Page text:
Skip to content
Portrait picture of Philippe Charles Schmitter

Philippe Charles Schmitter

Emeritus professor

Department of Political and Social Sciences

Contact info

[email protected]

[+39] 055 4685 274

Office

Badia Fiesolana, BF197

Working languages

English, French, Portuguese, Spanish, Italian, German, Swedish

Philippe Charles Schmitter

Emeritus professor

Department of Political and Social Sciences

Biography

Born in 1936, is a graduate of the Graduate Institute for International Studies of the University of Geneva, and took his doctorate at the University of California at Berkeley.

Since 1967 he has been successively assistant professor, associate professor and professor in the Politics Department of the University of Chicago, then at the European University Institute (1982-86) and at Stanford (1986-96).

He has been visiting professor at the Universities of Paris-I, Geneva, Mannheim and Zürich, and Fellow of the Humboldt Foundation, Guggenheim Foundation and the Palo Alto Centre for Advanced Studies in the Behavioral Sciences.

He has published books and articles on comparative politics, on regional integration in Western Europe and Latin America, on the transition from authoritarian rule in Southern Europe and Latin America, and on the intermediation of class, sectoral and professional interests.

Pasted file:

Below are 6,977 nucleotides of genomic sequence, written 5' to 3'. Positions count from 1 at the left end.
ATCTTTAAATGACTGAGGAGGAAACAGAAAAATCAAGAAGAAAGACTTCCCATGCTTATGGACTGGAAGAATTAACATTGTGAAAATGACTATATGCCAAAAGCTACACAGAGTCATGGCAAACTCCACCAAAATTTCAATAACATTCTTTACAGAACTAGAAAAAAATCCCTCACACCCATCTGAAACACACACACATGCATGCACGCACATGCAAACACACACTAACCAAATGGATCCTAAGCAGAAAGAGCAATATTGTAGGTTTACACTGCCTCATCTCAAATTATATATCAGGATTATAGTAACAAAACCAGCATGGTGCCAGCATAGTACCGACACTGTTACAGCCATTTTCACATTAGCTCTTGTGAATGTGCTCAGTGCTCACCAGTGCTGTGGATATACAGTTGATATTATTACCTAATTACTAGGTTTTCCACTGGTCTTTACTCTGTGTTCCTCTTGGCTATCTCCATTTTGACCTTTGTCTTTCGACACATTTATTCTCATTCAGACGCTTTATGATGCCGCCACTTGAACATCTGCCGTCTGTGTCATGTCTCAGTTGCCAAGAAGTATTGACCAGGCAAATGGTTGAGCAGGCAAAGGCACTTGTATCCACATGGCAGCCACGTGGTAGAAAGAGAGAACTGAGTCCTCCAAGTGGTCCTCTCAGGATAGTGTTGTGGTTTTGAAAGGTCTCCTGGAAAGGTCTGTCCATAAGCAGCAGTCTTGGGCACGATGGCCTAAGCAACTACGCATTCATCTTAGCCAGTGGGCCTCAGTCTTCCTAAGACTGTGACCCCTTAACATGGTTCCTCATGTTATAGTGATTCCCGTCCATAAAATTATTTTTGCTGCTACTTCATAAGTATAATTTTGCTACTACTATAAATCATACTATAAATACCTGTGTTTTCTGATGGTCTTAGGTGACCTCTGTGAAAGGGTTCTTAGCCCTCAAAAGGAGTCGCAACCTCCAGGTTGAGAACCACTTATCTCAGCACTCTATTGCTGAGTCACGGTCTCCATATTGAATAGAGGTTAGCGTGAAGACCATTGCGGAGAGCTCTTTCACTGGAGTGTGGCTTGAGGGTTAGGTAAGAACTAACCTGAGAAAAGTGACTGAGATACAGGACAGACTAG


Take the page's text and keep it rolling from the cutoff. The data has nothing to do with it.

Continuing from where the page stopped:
His current work is on the political characteristics of the emerging Euro-polity, on the consolidation of democracy in Southern and Eastern countries, and on the possibility of post-liberal democracy in Western Europe and North America.

Professor Philippe C. Schmitter was Professor of Political Science at the European University Institute in Florence, Department of Political and Social Sciences until September 2004. He was then nominated Professorial Fellow at the same Institution. He is now Emeritus of the Department of Political and Social Sciences at the European University Institute.

Recent research output

View more Research Output Go to Cadmus

Additional information

Go back to top of the page